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26-07-2011 | Cardiology | Article

Intensive glucose lowering unlikely to be effective for preventing CV events

Abstract

Free abstract

MedWire News: Results from a meta-analysis published in the BMJ suggest that intensive glucose lowering in patients with Type 2 diabetes has limited cardiovascular (CV) benefits and may actually increase the risk for congestive heart failure (HF).

The team also points out that the harm sustained from a significantly increased risk for severe hypoglycemia in these patients may outweigh any minor reductions in CV risk gained from intensive glucose reduction.

Catherine Cornu (Université Claude Bernard Lyon, France) and colleagues included 13 studies - covering 34,533 patients with Type 2 diabetes - in their analysis. Of these patients, 18,315 received intensive (glycated hemoglobin [HbA1c] target of 6.5% or less) and 16,218 standard treatment (HbA1c target of 7%) for Type 2 diabetes.

The patients were followed-up for incident CV events (myocardial infarction [MI], stroke, congestive heart failure, retinopathy, neuropathy, microalbuminuria, renal failure, and peripheral vascular disease), hypoglycemia, and death for a mean period of 5 years.

The researchers report that in the pooled analysis, intensive glucose therapy did not significantly affect all-cause mortality or CV death.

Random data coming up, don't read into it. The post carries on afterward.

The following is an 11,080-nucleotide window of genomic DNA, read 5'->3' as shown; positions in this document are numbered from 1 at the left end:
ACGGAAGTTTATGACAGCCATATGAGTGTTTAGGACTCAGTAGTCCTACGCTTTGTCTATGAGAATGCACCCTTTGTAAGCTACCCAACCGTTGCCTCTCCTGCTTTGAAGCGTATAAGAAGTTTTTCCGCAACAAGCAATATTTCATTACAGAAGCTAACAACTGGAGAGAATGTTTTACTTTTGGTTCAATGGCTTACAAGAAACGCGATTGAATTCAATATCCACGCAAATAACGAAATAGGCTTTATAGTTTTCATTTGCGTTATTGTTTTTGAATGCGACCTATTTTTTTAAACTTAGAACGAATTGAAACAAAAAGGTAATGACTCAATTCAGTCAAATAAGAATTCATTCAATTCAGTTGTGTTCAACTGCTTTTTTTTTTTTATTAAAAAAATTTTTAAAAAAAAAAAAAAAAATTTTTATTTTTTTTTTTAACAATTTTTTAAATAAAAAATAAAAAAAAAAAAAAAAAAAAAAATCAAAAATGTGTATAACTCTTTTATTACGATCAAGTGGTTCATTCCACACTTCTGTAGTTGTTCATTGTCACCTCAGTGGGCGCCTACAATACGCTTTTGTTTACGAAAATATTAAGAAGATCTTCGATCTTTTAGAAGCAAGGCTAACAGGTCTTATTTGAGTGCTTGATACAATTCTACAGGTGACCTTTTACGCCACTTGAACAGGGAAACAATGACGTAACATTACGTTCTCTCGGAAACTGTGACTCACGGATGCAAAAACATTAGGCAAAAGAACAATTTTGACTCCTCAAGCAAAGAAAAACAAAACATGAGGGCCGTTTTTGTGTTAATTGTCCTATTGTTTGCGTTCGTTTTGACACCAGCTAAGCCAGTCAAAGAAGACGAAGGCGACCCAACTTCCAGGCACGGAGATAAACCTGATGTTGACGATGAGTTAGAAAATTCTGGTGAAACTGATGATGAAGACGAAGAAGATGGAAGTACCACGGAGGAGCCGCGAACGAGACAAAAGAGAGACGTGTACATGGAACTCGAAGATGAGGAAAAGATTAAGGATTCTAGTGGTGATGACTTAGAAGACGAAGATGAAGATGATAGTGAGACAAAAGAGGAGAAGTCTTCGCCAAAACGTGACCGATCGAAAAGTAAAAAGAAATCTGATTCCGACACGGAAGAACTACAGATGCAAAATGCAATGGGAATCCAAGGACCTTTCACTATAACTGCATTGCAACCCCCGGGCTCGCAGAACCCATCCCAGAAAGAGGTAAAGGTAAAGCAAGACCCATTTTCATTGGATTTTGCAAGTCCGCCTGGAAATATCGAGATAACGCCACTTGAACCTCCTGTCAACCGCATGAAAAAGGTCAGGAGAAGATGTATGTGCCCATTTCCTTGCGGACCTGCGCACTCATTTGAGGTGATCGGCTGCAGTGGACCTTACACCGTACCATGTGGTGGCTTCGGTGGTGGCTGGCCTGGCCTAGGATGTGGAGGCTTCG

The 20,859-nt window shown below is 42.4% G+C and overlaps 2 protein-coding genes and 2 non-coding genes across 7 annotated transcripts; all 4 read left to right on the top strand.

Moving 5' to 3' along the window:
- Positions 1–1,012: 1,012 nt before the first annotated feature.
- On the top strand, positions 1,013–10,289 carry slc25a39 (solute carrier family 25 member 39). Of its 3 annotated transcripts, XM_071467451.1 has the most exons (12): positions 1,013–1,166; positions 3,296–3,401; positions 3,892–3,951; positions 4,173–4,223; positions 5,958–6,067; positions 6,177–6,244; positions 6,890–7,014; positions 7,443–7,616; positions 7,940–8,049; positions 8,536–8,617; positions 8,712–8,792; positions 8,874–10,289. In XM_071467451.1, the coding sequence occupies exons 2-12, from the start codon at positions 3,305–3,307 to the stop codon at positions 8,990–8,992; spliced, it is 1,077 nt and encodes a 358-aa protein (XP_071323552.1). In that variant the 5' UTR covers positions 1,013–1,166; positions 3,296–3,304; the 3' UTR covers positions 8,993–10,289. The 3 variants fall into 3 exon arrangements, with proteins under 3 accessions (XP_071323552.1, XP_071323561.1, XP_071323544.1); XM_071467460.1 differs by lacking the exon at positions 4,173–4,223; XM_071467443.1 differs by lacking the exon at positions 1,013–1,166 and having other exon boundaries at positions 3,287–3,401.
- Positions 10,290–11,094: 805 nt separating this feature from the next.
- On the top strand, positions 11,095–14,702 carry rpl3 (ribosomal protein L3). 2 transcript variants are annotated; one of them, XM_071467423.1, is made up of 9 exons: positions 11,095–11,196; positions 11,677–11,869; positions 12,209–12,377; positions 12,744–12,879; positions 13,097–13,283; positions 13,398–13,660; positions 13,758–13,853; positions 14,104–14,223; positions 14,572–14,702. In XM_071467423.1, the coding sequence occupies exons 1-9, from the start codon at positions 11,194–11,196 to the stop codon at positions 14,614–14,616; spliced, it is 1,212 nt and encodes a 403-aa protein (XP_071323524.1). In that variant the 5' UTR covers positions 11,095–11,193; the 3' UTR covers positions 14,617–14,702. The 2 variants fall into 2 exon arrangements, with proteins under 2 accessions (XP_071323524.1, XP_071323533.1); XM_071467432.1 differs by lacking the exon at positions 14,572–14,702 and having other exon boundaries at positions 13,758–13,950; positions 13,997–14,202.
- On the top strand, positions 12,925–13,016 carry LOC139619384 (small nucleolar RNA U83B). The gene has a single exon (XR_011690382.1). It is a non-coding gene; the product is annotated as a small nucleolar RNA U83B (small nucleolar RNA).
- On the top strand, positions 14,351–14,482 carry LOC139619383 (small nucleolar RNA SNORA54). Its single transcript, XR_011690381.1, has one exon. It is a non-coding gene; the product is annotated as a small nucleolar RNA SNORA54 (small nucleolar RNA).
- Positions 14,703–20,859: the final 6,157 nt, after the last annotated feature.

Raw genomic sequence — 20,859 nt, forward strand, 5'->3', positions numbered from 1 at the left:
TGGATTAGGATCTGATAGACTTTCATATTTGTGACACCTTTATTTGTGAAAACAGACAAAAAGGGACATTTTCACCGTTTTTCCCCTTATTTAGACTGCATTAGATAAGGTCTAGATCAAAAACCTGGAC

Intensive glucose lowering did result in significant 15% and 10% reductions in nonfatal MI and microalbuminuria, respectively, compared with standard treatment. However, this was somewhat outweighed by a more than two-fold increased risk for severe hypoglycemia in the intensively treated group.

Cornu and team calculated that 117-150 patients would need to be treated intensively to avoid one MI and 32-142 to avoid one episode of microalbuminuria, but this would, in turn, result in one severe hypoglycemia episode for every 15-52 patients treated.

In a sub-analysis based only on high quality studies (Jadad score of higher than 3), intensive treatment did not significantly lower the risk for any CV events and increased the risk for congestive HF by 47%.

In an accompanying editorial, David Preiss (University of Glasgow, UK) and Kausik Ray (St George's University of London, UK) suggested: "Clinicians should consider these benefits and risks carefully because the most sensible treatment strategy will vary substantially between patients.

"Further studies are needed to determine whether an absolute HbA1c target should be established for everyone or whether HbA1c should be reduced by a target percentage from baseline, so that benefits and harms can be balanced."

MedWire (www.medwire-news.md) is an independent clinical news service provided by Springer Healthcare Limited. © Springer Healthcare Ltd; 2011

By Helen Albert

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